Five Questions for Lin-Manuel Miranda

in the heights

by Laura Kusnyer, 11/03/2008

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Lin-Manuel Miranda, the creator and star of In the Heights, shares his take on the Tony Award–winning musical, Latino culture in the City and how New Yorkers can keep the artistic spirit alive in Upper Manhattan—all in English and Spanish.

What sets In the Heights apart from other musicals?
One thing that sets it apart is that it’s not based on anything except our own lives and our own experiences growing up in Latino communities. In the Heights is a fun-house version of our lives growing up. It tries to capture the memory of Washington Heights almost as it was. There’s no Starbucks in the Washington Heights you see on that stage, but there is in the real one.
¿Qué es lo que tiene In the Heights que lo distingue de otros musicales?
No es basado en un cuento que ya existe—solo en la memoria de los escritores. Washington Heights tiene más negocios locales de toda Nueva York, y era importante para nosotros escribir sobre eso. Y también, para mi, es realista porque siempre hay música tocando en las bodegas de Washington Heights, y si hay un sitio que va a explotar en un “song-and-dance number” va a ser Washington Heights (risas).

You’re Puerto Rican. Were you ever criticized for trying to be a representative of Dominican culture?
People ask me, “Why are you playing a Dominican if you’re Puerto Rican?” but it wouldn’t be a fair representation of Washington Heights if I were playing a Puerto Rican. All you can do is give the most honest portrayal you can. When I speak Spanish in the show, it’s with a Dominican accent. I think most people are very happy that we’re just trying to see ourselves in a positive light.
Eres puertorriqueño. ¿Alguna vez te criticaron por intentar ser un representante de la cultura dominicana?
No he conseguido mucho criticismo porque he sido muy honesto de mi experiencia como puertorriqueño creciendo en el alto Manhattan. Washington Heights es mayormente dominicano. Quería [que fuera] un reflejo honesto, y creo que lo hemos hecho. Estamos tratando de representar tantas culturas, y el show se trata de las mezclas de culturas. Una de las gran preguntas de la obra es: ¿qué traes contigo? y ¿qué se queda?            

What advice do you have for aspiring writers—the starving artists—here in New York City?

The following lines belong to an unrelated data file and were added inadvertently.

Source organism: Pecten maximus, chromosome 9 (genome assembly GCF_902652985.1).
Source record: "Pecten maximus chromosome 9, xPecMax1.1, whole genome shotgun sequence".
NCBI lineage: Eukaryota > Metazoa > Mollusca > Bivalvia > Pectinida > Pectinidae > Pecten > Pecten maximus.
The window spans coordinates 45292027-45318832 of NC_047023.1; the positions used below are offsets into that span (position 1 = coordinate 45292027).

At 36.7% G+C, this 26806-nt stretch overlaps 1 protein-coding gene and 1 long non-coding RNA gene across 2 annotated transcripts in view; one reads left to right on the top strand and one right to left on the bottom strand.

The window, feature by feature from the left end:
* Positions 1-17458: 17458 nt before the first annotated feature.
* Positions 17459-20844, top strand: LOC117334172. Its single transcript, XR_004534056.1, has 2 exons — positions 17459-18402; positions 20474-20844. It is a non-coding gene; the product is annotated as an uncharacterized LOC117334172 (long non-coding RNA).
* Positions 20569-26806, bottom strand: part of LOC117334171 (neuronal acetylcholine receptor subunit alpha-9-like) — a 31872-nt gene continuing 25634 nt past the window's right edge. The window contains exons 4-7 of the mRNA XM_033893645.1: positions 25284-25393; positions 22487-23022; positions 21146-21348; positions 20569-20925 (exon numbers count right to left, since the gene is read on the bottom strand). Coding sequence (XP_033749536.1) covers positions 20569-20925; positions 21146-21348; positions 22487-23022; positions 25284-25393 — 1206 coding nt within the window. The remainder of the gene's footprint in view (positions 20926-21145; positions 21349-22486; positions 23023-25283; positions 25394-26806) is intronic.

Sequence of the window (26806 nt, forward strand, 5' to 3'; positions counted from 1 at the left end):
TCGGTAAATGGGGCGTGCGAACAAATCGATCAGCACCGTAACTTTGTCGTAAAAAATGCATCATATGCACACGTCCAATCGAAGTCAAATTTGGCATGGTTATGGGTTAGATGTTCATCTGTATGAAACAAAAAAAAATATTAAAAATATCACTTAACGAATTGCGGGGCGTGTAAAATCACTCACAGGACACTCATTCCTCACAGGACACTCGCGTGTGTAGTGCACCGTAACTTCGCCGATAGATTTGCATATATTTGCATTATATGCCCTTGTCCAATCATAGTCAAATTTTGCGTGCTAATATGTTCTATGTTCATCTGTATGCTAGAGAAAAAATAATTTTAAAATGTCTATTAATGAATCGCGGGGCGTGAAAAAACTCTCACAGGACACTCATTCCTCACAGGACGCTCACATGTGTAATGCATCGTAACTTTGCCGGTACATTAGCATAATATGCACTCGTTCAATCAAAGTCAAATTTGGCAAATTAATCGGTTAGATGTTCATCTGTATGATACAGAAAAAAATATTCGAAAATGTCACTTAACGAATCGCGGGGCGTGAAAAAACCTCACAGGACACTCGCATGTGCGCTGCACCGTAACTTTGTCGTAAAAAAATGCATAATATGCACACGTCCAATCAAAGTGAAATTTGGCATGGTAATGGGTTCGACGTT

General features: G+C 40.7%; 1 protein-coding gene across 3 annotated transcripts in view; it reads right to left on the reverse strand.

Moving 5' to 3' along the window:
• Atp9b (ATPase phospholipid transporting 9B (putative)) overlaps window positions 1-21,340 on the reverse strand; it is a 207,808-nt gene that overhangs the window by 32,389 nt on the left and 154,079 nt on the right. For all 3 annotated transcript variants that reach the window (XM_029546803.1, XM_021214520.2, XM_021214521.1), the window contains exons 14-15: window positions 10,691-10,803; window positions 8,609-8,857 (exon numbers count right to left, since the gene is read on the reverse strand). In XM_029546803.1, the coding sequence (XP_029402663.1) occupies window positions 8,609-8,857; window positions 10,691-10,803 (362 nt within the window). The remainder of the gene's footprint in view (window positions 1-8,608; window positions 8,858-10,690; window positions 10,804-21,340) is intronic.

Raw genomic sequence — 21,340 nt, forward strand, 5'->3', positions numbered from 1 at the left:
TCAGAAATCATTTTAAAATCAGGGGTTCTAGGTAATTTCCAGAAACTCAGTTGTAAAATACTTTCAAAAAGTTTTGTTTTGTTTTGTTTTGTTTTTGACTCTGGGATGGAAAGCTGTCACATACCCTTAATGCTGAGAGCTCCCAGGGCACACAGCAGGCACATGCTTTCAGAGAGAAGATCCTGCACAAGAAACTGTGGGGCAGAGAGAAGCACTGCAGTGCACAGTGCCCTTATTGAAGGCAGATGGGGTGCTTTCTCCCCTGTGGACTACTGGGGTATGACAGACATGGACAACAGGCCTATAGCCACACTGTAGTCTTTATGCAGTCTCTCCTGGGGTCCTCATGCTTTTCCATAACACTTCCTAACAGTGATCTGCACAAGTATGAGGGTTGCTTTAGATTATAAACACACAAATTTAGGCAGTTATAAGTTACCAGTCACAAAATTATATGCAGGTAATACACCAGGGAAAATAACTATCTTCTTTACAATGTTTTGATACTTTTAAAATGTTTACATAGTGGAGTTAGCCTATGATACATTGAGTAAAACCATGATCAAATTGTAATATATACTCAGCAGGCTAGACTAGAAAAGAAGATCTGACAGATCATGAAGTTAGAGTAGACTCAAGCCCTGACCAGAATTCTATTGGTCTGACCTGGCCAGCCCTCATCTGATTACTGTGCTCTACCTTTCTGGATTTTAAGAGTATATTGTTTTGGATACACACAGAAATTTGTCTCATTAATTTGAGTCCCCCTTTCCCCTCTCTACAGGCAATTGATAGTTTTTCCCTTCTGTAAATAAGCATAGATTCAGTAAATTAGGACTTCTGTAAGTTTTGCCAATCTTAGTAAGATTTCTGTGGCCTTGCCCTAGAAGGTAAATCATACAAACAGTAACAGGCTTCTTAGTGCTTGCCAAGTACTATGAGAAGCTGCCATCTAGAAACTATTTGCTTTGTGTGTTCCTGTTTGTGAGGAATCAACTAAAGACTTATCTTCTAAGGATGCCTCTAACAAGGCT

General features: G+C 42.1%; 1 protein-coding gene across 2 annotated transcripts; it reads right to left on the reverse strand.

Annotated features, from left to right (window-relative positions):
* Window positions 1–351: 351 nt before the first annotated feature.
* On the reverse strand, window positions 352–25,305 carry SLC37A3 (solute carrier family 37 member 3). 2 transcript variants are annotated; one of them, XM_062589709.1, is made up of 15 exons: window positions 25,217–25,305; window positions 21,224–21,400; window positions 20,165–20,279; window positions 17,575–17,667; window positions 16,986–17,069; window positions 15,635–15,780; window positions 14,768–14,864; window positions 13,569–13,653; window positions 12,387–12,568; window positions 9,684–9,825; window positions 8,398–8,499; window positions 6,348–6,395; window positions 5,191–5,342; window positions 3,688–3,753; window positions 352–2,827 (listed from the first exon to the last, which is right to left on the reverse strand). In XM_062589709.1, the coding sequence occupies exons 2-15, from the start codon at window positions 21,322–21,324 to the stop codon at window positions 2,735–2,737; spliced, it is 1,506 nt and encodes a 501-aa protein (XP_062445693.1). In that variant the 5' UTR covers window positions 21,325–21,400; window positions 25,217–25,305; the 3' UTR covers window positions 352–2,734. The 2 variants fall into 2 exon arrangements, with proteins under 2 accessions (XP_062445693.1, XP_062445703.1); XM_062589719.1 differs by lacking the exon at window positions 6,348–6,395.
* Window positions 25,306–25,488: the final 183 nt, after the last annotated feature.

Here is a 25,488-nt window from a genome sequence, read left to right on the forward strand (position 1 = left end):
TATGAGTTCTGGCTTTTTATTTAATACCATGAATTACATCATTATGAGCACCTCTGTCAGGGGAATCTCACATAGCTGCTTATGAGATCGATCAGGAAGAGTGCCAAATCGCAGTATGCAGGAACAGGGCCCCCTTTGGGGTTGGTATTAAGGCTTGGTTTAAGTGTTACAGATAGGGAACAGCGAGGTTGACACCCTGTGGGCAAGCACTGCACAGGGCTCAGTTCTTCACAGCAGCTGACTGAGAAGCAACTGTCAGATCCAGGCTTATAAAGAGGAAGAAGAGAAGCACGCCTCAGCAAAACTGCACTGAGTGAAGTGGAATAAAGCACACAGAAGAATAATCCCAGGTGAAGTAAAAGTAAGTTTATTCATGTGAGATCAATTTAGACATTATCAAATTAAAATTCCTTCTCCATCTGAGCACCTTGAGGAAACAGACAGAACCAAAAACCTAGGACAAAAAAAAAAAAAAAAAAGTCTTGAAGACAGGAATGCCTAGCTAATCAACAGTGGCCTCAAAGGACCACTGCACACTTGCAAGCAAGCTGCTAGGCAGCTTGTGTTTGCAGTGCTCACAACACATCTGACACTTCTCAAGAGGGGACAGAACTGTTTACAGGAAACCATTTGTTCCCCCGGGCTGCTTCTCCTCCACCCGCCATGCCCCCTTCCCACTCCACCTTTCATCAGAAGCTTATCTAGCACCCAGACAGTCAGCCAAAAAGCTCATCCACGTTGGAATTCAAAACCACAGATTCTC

Keep writing and do whatever you can do to support yourself and/or your family. I taught seventh-grade English; I taught at-risk kids in Queens; I danced at bar mitzvahs; I wrote jingles for commercials; I had garage sales of my parents’ things to make rent. I did whatever I had to do to keep the lights on. You just do what you can do so that you can keep doing what you love.
¿Cuáles consejos le darías a los escritores aspirantes—los que tienen hambre—aquí en Nueva York? 
Que sigan escribiendo y que hagan lo que tengan que hacer para soportar a ellos mismos y a su familia. Yo enseñé clases de inglés; enseñé a muchachos en teatro en Queens; bailé en bar mitzvahs; escribí música para anuncios. Haces lo que tienes que hacer para que las luces se queden emprendidas.

Who are your mentors?
I am definitely here because my parents are the hardest-working people I know. I’ve never known them to have just one job ever in their lives. If anything accounts for my success, I point to them. I certainly wasn’t the brightest kid in my classes, but I worked. And that’s why I’m here.
¿Quiénes son tus mentores?
Mis papás. No recuerdo un tiempo cuando mis papás solo tenían un trabajo. Yo no soy la persona más inteligente del mundo, pero gracias a mis papás, siempre he trabajado muy duro, y es por eso que estoy donde estoy.

Your character in the musical, Usnavi, is incredibly vested in his community. How can New Yorkers show their support for Upper Manhattan?
There are organizations like NoMAA (Northern Manhattan Arts Alliance), Aspira and ACDP (Community Association of Progressive Dominicans), which my family has been involved with my entire life. One of the simplest ways anyone can get involved is by supporting local businesses in Washington Heights. When we think about the fact that Rent was about this bohemian community in the East Village, guess what? That community is barely there anymore.
Tu personaje en el musical, Usnavi, le da mucho a comunidad. ¿Qué pueden hacer los neoyorquinos para apoyar a la comunidad de alto Manhattan?
Hay mil cosas que puedes hacer. Hay NoMAA (Northern Manhattan Arts Alliance), ACDP, Aspira y muchas organizaciones que pueden apoyar en Washington Heights e Inwood, pero la cosa más simple que puedes hacer es usar tu dinero en negocios locales. En vez de comer en McDonalds, ¡comer en Caridad! (risas)

 

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